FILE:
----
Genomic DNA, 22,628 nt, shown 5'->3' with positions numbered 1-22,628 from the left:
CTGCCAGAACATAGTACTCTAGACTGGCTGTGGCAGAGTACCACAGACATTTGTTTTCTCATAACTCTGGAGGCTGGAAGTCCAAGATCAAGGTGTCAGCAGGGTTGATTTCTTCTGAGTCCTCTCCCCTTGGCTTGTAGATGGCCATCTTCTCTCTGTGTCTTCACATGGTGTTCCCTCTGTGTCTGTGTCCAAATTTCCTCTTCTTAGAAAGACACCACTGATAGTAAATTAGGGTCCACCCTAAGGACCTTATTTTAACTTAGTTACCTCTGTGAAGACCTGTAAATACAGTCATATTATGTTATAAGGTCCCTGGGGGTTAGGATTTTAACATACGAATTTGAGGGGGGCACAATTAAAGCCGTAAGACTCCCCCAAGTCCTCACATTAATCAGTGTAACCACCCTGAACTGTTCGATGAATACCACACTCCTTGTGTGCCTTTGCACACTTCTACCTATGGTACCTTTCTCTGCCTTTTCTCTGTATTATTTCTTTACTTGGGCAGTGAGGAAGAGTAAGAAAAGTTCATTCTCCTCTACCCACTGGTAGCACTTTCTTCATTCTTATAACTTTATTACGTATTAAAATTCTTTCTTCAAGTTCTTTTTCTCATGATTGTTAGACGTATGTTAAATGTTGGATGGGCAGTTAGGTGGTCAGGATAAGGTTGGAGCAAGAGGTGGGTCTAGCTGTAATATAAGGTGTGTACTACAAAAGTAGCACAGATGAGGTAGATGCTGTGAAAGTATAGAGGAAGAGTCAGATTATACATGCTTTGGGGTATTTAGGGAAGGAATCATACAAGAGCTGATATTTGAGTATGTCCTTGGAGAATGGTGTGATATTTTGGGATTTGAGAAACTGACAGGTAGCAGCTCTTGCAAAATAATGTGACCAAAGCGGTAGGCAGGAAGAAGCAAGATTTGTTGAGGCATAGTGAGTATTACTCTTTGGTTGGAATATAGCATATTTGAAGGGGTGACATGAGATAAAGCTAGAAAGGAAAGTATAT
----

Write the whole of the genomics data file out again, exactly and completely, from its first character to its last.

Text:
Genomic DNA, 22,628 nt, shown 5'->3' with positions numbered 1-22,628 from the left:
CTGCCAGAACATAGTACTCTAGACTGGCTGTGGCAGAGTACCACAGACATTTGTTTTCTCATAACTCTGGAGGCTGGAAGTCCAAGATCAAGGTGTCAGCAGGGTTGATTTCTTCTGAGTCCTCTCCCCTTGGCTTGTAGATGGCCATCTTCTCTCTGTGTCTTCACATGGTGTTCCCTCTGTGTCTGTGTCCAAATTTCCTCTTCTTAGAAAGACACCACTGATAGTAAATTAGGGTCCACCCTAAGGACCTTATTTTAACTTAGTTACCTCTGTGAAGACCTGTAAATACAGTCATATTATGTTATAAGGTCCCTGGGGGTTAGGATTTTAACATACGAATTTGAGGGGGGCACAATTAAAGCCGTAAGACTCCCCCAAGTCCTCACATTAATCAGTGTAACCACCCTGAACTGTTCGATGAATACCACACTCCTTGTGTGCCTTTGCACACTTCTACCTATGGTACCTTTCTCTGCCTTTTCTCTGTATTATTTCTTTACTTGGGCAGTGAGGAAGAGTAAGAAAAGTTCATTCTCCTCTACCCACTGGTAGCACTTTCTTCATTCTTATAACTTTATTACGTATTAAAATTCTTTCTTCAAGTTCTTTTTCTCATGATTGTTAGACGTATGTTAAATGTTGGATGGGCAGTTAGGTGGTCAGGATAAGGTTGGAGCAAGAGGTGGGTCTAGCTGTAATATAAGGTGTGTACTACAAAAGTAGCACAGATGAGGTAGATGCTGTGAAAGTATAGAGGAAGAGTCAGATTATACATGCTTTGGGGTATTTAGGGAAGGAATCATACAAGAGCTGATATTTGAGTATGTCCTTGGAGAATGGTGTGATATTTTGGGATTTGAGAAACTGACAGGTAGCAGCTCTTGCAAAATAATGTGACCAAAGCGGTAGGCAGGAAGAAGCAAGATTTGTTGAGGCATAGTGAGTATTACTCTTTGGTTGGAATATAGCATATTTGAAGGGGTGACATGAGATAAAGCTAGAAAGGAAAGTATAT